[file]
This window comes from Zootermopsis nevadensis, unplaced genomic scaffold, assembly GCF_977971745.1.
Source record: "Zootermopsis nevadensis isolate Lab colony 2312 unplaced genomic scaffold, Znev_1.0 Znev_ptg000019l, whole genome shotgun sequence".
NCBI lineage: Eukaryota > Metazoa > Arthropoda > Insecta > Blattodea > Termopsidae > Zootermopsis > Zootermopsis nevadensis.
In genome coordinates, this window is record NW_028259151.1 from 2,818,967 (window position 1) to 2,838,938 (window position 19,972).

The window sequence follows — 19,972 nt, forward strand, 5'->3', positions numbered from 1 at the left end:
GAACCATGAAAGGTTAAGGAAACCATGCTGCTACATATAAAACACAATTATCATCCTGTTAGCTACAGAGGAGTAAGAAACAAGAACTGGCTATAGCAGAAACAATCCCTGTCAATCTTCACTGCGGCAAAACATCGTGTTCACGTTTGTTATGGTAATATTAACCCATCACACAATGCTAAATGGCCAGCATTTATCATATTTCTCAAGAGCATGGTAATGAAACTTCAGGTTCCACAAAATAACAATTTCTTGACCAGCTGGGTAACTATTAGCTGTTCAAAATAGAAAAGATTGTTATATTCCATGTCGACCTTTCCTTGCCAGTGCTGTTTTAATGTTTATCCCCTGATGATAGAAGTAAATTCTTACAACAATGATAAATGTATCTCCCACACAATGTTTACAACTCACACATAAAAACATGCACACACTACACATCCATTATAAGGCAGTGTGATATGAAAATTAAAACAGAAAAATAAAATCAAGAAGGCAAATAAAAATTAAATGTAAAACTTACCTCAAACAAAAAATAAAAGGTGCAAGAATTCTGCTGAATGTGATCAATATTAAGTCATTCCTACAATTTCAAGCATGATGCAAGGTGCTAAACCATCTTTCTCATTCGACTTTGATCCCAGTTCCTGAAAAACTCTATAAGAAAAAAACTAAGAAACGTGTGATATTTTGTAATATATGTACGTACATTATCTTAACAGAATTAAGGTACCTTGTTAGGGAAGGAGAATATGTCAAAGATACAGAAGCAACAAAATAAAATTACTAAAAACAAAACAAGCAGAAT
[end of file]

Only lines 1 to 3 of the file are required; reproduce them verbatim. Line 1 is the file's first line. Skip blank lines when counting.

This window comes from Zootermopsis nevadensis, unplaced genomic scaffold, assembly GCF_977971745.1.
Source record: "Zootermopsis nevadensis isolate Lab colony 2312 unplaced genomic scaffold, Znev_1.0 Znev_ptg000019l, whole genome shotgun sequence".
NCBI lineage: Eukaryota > Metazoa > Arthropoda > Insecta > Blattodea > Termopsidae > Zootermopsis > Zootermopsis nevadensis.